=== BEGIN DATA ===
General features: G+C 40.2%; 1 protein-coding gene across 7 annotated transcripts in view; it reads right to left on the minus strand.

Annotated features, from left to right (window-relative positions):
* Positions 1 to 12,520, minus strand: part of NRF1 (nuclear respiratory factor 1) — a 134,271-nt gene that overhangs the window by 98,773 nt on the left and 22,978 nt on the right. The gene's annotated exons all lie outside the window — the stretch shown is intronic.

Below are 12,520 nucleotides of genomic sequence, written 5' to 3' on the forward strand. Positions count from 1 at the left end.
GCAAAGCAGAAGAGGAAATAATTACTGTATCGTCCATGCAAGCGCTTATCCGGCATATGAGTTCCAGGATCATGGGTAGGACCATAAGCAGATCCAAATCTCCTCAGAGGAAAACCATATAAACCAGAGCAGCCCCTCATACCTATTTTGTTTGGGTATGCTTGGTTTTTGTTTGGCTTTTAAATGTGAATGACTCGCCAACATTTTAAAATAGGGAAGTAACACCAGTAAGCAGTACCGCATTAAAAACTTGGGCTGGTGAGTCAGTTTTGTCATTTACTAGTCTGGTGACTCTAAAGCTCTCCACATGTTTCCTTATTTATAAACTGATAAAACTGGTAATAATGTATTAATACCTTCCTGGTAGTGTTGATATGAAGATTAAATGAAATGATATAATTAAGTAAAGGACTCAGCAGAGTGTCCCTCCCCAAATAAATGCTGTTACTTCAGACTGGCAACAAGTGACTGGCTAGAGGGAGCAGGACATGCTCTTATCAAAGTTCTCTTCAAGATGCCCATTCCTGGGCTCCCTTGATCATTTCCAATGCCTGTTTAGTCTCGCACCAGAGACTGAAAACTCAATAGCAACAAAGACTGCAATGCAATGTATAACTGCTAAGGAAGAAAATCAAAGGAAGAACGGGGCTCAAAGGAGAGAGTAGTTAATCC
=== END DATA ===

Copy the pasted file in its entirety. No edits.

General features: G+C 40.2%; 1 protein-coding gene across 7 annotated transcripts in view; it reads right to left on the minus strand.

Annotated features, from left to right (window-relative positions):
* Positions 1 to 12,520, minus strand: part of NRF1 (nuclear respiratory factor 1) — a 134,271-nt gene that overhangs the window by 98,773 nt on the left and 22,978 nt on the right. The gene's annotated exons all lie outside the window — the stretch shown is intronic.

Below are 12,520 nucleotides of genomic sequence, written 5' to 3' on the forward strand. Positions count from 1 at the left end.
GCAAAGCAGAAGAGGAAATAATTACTGTATCGTCCATGCAAGCGCTTATCCGGCATATGAGTTCCAGGATCATGGGTAGGACCATAAGCAGATCCAAATCTCCTCAGAGGAAAACCATATAAACCAGAGCAGCCCCTCATACCTATTTTGTTTGGGTATGCTTGGTTTTTGTTTGGCTTTTAAATGTGAATGACTCGCCAACATTTTAAAATAGGGAAGTAACACCAGTAAGCAGTACCGCATTAAAAACTTGGGCTGGTGAGTCAGTTTTGTCATTTACTAGTCTGGTGACTCTAAAGCTCTCCACATGTTTCCTTATTTATAAACTGATAAAACTGGTAATAATGTATTAATACCTTCCTGGTAGTGTTGATATGAAGATTAAATGAAATGATATAATTAAGTAAAGGACTCAGCAGAGTGTCCCTCCCCAAATAAATGCTGTTACTTCAGACTGGCAACAAGTGACTGGCTAGAGGGAGCAGGACATGCTCTTATCAAAGTTCTCTTCAAGATGCCCATTCCTGGGCTCCCTTGATCATTTCCAATGCCTGTTTAGTCTCGCACCAGAGACTGAAAACTCAATAGCAACAAAGACTGCAATGCAATGTATAACTGCTAAGGAAGAAAATCAAAGGAAGAACGGGGCTCAAAGGAGAGAGTAGTTAATCC